To know why you were in the intersection at the exact second that you were, you’d have to know all of those things, plus you’d have to know what caused all of those individual incidences. Why did you wake up early? Is there a reason you took extra time for breakfast? What made you forget your bag? Why was the neighbor’s cat crossing the street when you were pulling out of the driveway? Why was your friend driving down your street at the same moment you were heading off for the day? Why were those pedestrians crossing the street when they were? Did the person who hit you see the stop sign? Was the road slippery? Did she leave on time or was she rushing?

If this many questions arise from the simple act of leaving your house for the day, how many more questions would arise from a much more complicated incident like my friend’s dad dying from cancer? I’d have to understand how and when he got cancer and what caused it, his family medical history, what his treatments were, when he had them, when they worked and when they didn’t work… the list could literally go on forever. And if I can’t even fully understand the reason your car was hit in that intersection, it’s nearly impossible to understand why my friend’s dad died.

Put simply, the world is interdependent. What happened that morning to cause you to leave your house at the time you did was affected by things you did the night before. Things you can control, like what time you went to bed, affect it. But variables you can’t control contribute as well, such as your neighbor’s cat walking across the street. The accident was also caused by things other people did, like the woman who hit your car, over which you have no control.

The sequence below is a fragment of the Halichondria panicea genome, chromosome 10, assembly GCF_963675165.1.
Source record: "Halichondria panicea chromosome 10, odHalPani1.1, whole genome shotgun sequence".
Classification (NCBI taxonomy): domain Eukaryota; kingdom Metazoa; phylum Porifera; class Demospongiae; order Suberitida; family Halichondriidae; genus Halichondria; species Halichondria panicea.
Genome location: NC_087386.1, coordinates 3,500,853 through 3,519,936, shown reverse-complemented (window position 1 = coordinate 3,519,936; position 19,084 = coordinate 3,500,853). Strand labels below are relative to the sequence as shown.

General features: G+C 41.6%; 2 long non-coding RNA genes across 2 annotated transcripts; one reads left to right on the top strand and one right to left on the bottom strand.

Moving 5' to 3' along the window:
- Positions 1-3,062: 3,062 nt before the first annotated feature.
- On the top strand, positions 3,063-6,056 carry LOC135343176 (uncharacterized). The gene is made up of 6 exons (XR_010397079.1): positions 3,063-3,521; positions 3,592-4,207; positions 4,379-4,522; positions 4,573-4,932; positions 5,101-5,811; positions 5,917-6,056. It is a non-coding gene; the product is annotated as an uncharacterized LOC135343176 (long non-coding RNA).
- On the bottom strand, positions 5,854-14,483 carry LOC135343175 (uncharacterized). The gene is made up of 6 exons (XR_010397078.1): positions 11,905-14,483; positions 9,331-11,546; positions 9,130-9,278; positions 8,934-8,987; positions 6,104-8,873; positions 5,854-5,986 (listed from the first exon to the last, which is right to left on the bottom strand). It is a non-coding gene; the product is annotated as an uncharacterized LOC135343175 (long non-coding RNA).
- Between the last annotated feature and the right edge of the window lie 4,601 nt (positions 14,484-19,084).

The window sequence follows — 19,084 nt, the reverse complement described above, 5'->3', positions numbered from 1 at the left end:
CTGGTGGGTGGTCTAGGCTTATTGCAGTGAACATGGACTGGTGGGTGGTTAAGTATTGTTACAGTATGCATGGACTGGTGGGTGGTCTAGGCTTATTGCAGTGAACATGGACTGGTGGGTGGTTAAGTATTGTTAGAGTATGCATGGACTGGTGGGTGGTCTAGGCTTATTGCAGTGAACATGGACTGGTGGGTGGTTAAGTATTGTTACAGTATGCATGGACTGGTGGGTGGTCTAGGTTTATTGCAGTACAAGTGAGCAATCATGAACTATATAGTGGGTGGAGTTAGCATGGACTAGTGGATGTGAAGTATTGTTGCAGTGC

To look at it on a much wider scale, fully understanding why your car got hit that morning requires you to know and understand the exhaustive history of the world. You’d have to know why the roads near your house were built the way they were, to facilitate the need for a four-way stop. You’d need to know when the woman who hit your car was born, what made her old enough to drive at that instant. The more history you knew, the closer you’d be to ascertaining the reason for your car accident.

But, it’s impossible to know the exhaustive history of the world. And, if it’s impossible to know all of history, it also seems impossible for us to understand the true reason why such a car accident happened. The conditions in which the accident happened are directly intertwined with an infinite number of other conditions that influenced other incidents in the past, making it decidedly impossible to understand why.

While this thought may be less comforting than feeling like I understand why my friend’s dad couldn’t beat his cancer, I’d rather have this answer than no answer. I’d rather feel like I have something to chew on than feel like the best answer to my “Why?” is that it was “his time to go.”

As I stood up from the pew, my crumbled tissues clutched in my hand, I looked again at my friend and her family. Though I didn’t know why her dad had lost his battle with cancer, I started to feel more comfortable with the ambiguity. Bad things happen, I thought. The bad things don’t differentiate between “good” and “bad” people. Too many things are factors in understanding why he died. The best thing I can do now is to rest in the fact that my job isn’t to figure out why it happened. My job is to be there for my roommate. And that’s all I need to know.

First published January 5, 2009,